• I’ve always preferred my heroes a little “lived in.”  I know that the idea of the young hero’s journey is a successful staple of genre fiction, but I tend to favor the characters who seem to have lived a lifetime of adventure long before the audience first meets them.  You can keep your Luke Skywalker.  I’ll take Han Solo. The Equalizer was one of those “lived in” heroes.
  • The writers respected the viewer’s intelligence.  At the time, Edward Woodward was, quite honestly, a paunchy, middle-aged man on the north side of 50, yet through the brilliance of his performance, and the writer’s recognition of his age and physical limitations, together they crafted one of television’s most convincing, and enduring, badasses.  McCall was a crack shot with his Walther PPK and a rifle, but he rarely engaged in foot races or protracted fights.  He played mental chess matches with his targets.  He confounded them, intimidated them into compliance, and broke their will with head games.  When that wasn’t enough, he would defeat them with subterfuge, ambush attacks, or a precise, surgical application of violence when the time came.  For the heavy lifting, he would call in an assortment of operatives, which brings us to the next bullet point:

Mickey Kostmayer

  • Mickey Kostmayer.  Mickey was an unassuming, ordinary looking guy whom no one else in the intelligence community wanted to deal with, because of his reputation as being one of the most dangerous individuals on the face of the planet…and quite possibly insane.  Keith Szarabajka cleverly underplayed Kostmayer’s “loose cannon” persona, and instead portrayed Mickey as a loyal assistant to McCall, who was preternaturally attuned to the older agent’s needs in the field.  Kostmayer was also ruthlessly efficient and a master at improvising his way through situations.  The only thing that betrayed Kostmayer’s instability was a faint, manic light behind his eyes and a slight awkwardness with women.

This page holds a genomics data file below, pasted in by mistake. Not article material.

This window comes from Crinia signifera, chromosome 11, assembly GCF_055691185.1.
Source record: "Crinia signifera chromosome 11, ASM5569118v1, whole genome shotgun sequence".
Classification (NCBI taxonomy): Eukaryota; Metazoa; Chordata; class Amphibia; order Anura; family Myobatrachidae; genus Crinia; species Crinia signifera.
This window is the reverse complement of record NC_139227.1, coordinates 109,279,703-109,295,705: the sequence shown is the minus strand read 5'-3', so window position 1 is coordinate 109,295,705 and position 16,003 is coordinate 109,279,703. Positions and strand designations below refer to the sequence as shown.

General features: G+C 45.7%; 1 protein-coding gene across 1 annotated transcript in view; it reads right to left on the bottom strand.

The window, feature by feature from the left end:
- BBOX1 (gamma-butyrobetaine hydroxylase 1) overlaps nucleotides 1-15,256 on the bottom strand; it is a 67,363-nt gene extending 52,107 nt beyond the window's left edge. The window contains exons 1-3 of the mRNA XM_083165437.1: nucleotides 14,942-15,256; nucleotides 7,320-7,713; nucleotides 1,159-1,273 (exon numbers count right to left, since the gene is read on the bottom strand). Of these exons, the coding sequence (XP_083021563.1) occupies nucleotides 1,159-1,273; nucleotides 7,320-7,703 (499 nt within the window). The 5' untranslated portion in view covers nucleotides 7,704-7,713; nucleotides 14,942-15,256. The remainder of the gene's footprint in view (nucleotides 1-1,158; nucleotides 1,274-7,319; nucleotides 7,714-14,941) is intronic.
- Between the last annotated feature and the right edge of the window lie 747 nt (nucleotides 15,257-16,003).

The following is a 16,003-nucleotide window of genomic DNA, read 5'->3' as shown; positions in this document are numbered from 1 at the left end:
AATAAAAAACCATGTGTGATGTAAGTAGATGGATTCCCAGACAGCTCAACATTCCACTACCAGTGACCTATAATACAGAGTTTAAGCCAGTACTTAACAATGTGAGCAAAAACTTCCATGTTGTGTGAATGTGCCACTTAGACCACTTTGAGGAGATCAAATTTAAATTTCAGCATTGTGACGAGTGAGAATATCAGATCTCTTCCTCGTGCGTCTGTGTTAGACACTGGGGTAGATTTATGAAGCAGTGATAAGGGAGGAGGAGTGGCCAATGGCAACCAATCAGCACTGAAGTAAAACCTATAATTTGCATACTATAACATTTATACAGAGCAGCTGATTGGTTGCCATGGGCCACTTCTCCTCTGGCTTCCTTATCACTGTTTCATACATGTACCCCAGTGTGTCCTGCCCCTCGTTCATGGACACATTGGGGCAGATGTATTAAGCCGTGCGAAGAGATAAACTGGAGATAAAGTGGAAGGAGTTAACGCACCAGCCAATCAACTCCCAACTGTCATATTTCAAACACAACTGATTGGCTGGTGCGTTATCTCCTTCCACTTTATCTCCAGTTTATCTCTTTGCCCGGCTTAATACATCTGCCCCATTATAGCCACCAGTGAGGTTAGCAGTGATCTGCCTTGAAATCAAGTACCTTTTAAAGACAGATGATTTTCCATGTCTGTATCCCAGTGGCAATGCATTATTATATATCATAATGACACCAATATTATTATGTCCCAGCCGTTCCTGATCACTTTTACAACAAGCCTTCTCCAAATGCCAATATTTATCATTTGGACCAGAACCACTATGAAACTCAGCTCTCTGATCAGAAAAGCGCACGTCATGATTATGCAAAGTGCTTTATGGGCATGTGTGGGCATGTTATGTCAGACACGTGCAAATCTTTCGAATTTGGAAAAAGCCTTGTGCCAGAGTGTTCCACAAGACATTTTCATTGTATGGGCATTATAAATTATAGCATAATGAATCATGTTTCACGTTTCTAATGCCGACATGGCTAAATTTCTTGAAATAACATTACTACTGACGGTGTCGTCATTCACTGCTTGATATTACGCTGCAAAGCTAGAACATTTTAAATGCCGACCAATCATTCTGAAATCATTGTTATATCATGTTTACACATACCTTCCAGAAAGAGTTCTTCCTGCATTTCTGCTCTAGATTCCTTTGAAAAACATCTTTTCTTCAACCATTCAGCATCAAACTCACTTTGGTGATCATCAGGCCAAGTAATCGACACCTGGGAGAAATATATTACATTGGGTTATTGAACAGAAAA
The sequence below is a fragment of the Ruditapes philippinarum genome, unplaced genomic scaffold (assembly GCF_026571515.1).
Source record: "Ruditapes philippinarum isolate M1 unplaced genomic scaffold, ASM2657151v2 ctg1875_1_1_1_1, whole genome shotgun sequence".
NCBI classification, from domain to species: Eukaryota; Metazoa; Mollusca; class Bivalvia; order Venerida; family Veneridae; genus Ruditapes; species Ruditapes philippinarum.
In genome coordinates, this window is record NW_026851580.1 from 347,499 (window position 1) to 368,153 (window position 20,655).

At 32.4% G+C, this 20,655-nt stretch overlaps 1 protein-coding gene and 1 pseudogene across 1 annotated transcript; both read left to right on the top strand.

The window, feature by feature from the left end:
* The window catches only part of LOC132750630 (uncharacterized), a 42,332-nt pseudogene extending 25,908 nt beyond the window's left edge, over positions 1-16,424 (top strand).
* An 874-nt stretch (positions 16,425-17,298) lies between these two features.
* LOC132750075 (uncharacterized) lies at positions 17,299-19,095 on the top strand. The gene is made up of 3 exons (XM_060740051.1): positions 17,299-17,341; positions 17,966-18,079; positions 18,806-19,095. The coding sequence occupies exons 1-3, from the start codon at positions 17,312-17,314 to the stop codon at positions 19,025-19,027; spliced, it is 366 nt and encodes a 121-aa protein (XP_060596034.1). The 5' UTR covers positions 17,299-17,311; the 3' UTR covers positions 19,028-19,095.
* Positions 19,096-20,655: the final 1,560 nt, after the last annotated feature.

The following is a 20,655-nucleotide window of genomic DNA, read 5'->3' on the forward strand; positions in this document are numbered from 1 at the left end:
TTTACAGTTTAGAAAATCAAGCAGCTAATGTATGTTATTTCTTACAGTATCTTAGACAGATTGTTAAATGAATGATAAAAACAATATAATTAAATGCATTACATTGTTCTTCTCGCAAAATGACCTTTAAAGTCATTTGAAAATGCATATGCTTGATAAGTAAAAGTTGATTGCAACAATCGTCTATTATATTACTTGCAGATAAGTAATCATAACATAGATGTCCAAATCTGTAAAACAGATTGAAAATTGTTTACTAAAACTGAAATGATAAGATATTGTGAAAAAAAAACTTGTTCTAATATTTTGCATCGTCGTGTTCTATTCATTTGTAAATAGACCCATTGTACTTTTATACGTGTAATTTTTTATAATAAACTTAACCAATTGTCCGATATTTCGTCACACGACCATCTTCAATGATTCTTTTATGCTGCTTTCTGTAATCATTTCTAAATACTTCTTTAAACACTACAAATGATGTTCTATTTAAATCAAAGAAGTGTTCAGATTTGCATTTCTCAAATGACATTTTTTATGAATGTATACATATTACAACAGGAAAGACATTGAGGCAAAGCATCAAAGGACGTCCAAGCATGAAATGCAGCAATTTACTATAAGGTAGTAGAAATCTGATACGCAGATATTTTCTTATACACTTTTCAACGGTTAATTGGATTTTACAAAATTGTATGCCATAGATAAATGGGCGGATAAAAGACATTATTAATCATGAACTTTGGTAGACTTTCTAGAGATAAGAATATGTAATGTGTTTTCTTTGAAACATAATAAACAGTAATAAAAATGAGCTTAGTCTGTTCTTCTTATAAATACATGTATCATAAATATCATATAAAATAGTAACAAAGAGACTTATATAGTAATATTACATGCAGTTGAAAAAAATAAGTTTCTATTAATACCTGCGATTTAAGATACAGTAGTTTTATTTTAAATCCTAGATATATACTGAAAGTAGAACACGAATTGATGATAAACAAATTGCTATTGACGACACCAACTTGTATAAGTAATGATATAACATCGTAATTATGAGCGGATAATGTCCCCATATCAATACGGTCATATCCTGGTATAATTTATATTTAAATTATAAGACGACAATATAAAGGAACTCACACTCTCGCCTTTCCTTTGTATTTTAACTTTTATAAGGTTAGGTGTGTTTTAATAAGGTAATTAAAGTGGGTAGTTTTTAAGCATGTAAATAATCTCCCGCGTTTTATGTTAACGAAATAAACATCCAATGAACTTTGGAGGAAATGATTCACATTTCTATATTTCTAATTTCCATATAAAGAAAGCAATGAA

Finally, if you check the “WORLD OF HURT - WHAT IT IS” tab in the Menu bar of the site, you’ll see that the first sentence I use to describe WORLD OF HURT is the elevator pitch, “WORLD OF HURT is Super Fly meets The Equalizer.”  What I didn’t realize, or perhaps had forgotten, was that in “The Pretenders,” The Equalizer’s Season One finale, Ron “Super Fly” O’Neal does indeed meet The Equalizer.  O’Neal played Det. Isadore, the latest of Robert McCall’s police contacts.  Isadore was assisting McCall on a case involving an aspiring jounalist whose curiosity about her mysterious neighbor uncovers an assasination plot.  I can’t say that upon viewing the on-screen team-up of these two screen heroes that Pastor spontaneously stepped out of the screen like Jeff Daniels in The Purple Rose Of Cairo, but it was a pretty badass moment for me, nonetheless.